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Re: BUG #6200: standby bad memory allocations on SELECT

From: Bridget Frey <bridget(dot)frey(at)redfin(dot)com>
To: Robert Haas <robertmhaas(at)gmail(dot)com>
Cc: pgsql-bugs(at)postgresql(dot)org
Subject: Re: BUG #6200: standby bad memory allocations on SELECT
Date: 2012-01-27 18:31:39
Message-ID: CAHOc93mzK58JO8XJdHHp=6tLRjv45WYY4cxsdkAZYNnpNQ7RjA@mail.gmail.com (view raw or flat)
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Lists: pgsql-bugs
Thanks for the info - that's very helpful.  We had also noted that the
alloc seems to be -3 bytes.  We have run pg_check and it found no instances
of corruption. We've also replayed queries that have failed, and have never
been able to get the same query to fail twice.  In the case you
investigated, was there permanent page corruption - e.g. you could run the
same query over and over and get the same result?

It really does seem like this is an issue either in Hot Standby or very
closely related to that feature, where there is temporary corruption of a
btree index that then disappears.  Our master is not experiencing any
malloc issues, while the 3 slaves get about a dozen per day, despite
similar workloads.  We haven't have a slave segfault since we set it up to
produce a core dump, but we're expecting to have that within the next few
days (assuming we'll continue to get a segfault every 3-4 days).  We're
also planning to set up one slave that will panic when it gets a malloc
issue, as you (and other posters on 6400) had suggested.

Thanks again for the help, and we'll keep you posted as we learn more...
-B

On Fri, Jan 27, 2012 at 6:31 AM, Robert Haas <robertmhaas(at)gmail(dot)com> wrote:

> On Mon, Jan 23, 2012 at 3:22 PM, Bridget Frey <bridget(dot)frey(at)redfin(dot)com>
> wrote:
> > Hello,
> > We upgraded to postgres 9.1.2 two weeks ago, and we are also
> experiencing an
> > issue that seems very similar to the one reported as bug 6200.  We see
> > approximately 2 dozen alloc errors per day across 3 slaves, and we are
> > getting one segfault approximately every 3 days.  We did not experience
> this
> > issue before our upgrade (we were on version 8.4, and used skytools for
> > replication).
> >
> > We are attempting to get a core dump on segfault (our last attempt did
> not
> > work due to a config issue for the core dump).  We're also attempting to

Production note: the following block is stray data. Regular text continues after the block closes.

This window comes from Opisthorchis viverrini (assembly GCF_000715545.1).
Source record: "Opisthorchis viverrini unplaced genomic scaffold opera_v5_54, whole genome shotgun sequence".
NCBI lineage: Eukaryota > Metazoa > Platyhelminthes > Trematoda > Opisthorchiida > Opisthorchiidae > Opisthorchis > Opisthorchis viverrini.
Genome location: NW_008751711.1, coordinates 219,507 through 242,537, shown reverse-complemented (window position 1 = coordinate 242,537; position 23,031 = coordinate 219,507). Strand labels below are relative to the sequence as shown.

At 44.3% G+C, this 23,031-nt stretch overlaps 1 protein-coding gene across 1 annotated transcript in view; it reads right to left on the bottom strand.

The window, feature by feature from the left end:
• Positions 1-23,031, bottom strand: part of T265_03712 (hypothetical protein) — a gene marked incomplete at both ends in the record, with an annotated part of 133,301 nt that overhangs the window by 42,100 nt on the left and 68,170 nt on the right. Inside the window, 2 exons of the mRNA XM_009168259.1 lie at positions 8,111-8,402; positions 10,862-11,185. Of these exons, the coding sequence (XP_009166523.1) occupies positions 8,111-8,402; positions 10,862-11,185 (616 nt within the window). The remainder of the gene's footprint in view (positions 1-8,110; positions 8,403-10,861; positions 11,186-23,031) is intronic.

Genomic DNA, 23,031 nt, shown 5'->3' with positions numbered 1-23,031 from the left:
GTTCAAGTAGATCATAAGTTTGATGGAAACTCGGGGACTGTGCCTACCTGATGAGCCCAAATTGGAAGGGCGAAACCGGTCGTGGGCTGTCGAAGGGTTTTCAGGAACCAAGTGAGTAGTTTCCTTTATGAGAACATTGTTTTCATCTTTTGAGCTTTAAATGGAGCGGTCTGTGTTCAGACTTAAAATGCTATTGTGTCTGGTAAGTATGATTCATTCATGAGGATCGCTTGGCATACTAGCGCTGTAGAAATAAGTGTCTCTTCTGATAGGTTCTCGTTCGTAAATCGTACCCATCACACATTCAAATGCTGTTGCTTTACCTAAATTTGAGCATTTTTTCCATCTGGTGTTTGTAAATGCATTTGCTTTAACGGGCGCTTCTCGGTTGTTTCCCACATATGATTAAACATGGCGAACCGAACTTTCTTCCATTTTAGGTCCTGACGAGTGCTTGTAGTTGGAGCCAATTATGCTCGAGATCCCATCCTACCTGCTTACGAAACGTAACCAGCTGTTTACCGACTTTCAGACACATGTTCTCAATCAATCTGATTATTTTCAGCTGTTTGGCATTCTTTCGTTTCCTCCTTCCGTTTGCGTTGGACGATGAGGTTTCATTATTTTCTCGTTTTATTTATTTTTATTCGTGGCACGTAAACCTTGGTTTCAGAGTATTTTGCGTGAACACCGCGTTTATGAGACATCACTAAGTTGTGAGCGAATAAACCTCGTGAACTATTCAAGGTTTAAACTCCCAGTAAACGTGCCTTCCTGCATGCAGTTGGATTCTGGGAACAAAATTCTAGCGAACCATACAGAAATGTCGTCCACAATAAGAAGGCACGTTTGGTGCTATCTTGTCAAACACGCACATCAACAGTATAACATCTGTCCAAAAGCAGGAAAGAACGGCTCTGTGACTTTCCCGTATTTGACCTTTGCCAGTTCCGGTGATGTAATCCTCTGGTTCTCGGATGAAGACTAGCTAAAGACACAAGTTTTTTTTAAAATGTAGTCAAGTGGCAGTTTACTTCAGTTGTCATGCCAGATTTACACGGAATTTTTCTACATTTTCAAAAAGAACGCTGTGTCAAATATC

> > repro the alloc errors on a test setup, but it seems like we may need
> quite
> > a bit of load to trigger the issue.  We're not certain that the alloc
> issues
> > and the sefaults are "the same issue" - but it seems that it may be since
> > the OP for bug 6200 sees the same behavior.  We have seen no issues on
> the
> > master, all alloc errors and segfaults have been on the slaves.
> >
> > We've seen the alloc errors on a few different tables, but most
> frequently
> > on logins.  Rows are added to the logins table one-by-one, and updates
> > generally happen one row at a time.  The table is pretty basic, it looks
> > like this...
> >
> > CREATE TABLE logins
> > (
> >   login_id bigserial NOT NULL,
> >   <snip - a bunch of columns>
> >   CONSTRAINT logins_pkey PRIMARY KEY (login_id ),
> >   <snip - some other constraints...>
> > )
> > WITH (
> >   FILLFACTOR=80,
> >   OIDS=FALSE
> > );
> >
> > The queries that trigger the alloc error on this table look like this (we
> > use hibernate hence the funny underscoring...)
> > select login0_.login_id as login1_468_0_, l...  from logins login0_ where
> > login0_.login_id=$1
> >
> > The alloc error in the logs looks like this:
> > -01-12_080925.log:2012-01-12 17:33:46 PST [16034]: [7-1] [24/25934]
> ERROR:
> > invalid memory alloc request size 18446744073709551613
> >
> > The alloc error is nearly always for size 18446744073709551613 - though
> we
> > have seen one time where it was a different amount...
>
> Hmm, that number in hex works out to 0xfffffffffffffffd, which makes
> it sound an awful lot like the system (for some unknown reason)
> attempted to allocate -3 bytes of memory.  I've seen something like
> this once before on a customer system running a modified version of
> PostgreSQL.  In that case, the problem turned out to be page
> corruption.  Circumstances didn't permit determination of the root
> cause of the page corruption, however, nor was I able to figure out
> exactly how the corruption I saw resulted in an allocation request
> like this.  It would be nice to figure out where in the code this is
> happening and put in a higher-level guard so that we get a better
> error message.
>
> You want want to compile a modified PostgreSQL executable that puts an
> extremely long sleep (like a year) just before this error is reported.
>  Then, when the system hangs at that point, you can attach a debugger
> and pull a stack backtrace.  Or you could insert an abort() at that
> point in the code and get a backtrace from the core dump.
>
> --
> Robert Haas
> EnterpriseDB: http://www.enterprisedb.com
> The Enterprise PostgreSQL Company
>



-- 
Bridget Frey  Director, Data & Analytics Engineering | Redfin

bridget(dot)frey(at)redfin(dot)com | tel: 206.576.5894

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